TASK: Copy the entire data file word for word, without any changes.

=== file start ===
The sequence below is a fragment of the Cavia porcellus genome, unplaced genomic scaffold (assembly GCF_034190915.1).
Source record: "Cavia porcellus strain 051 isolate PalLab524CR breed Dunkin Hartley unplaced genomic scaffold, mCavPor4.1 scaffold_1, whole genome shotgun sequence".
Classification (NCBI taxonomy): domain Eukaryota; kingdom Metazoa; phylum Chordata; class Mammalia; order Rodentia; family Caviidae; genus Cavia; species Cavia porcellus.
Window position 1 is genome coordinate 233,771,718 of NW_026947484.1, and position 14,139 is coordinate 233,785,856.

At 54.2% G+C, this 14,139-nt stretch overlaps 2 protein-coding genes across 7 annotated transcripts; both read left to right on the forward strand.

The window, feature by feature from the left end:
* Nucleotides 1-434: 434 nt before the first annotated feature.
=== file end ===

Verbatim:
The sequence below is a fragment of the Cavia porcellus genome, unplaced genomic scaffold (assembly GCF_034190915.1).
Source record: "Cavia porcellus strain 051 isolate PalLab524CR breed Dunkin Hartley unplaced genomic scaffold, mCavPor4.1 scaffold_1, whole genome shotgun sequence".
Classification (NCBI taxonomy): domain Eukaryota; kingdom Metazoa; phylum Chordata; class Mammalia; order Rodentia; family Caviidae; genus Cavia; species Cavia porcellus.
Window position 1 is genome coordinate 233,771,718 of NW_026947484.1, and position 14,139 is coordinate 233,785,856.

At 54.2% G+C, this 14,139-nt stretch overlaps 2 protein-coding genes across 7 annotated transcripts; both read left to right on the forward strand.

The window, feature by feature from the left end:
* Nucleotides 1-434: 434 nt before the first annotated feature.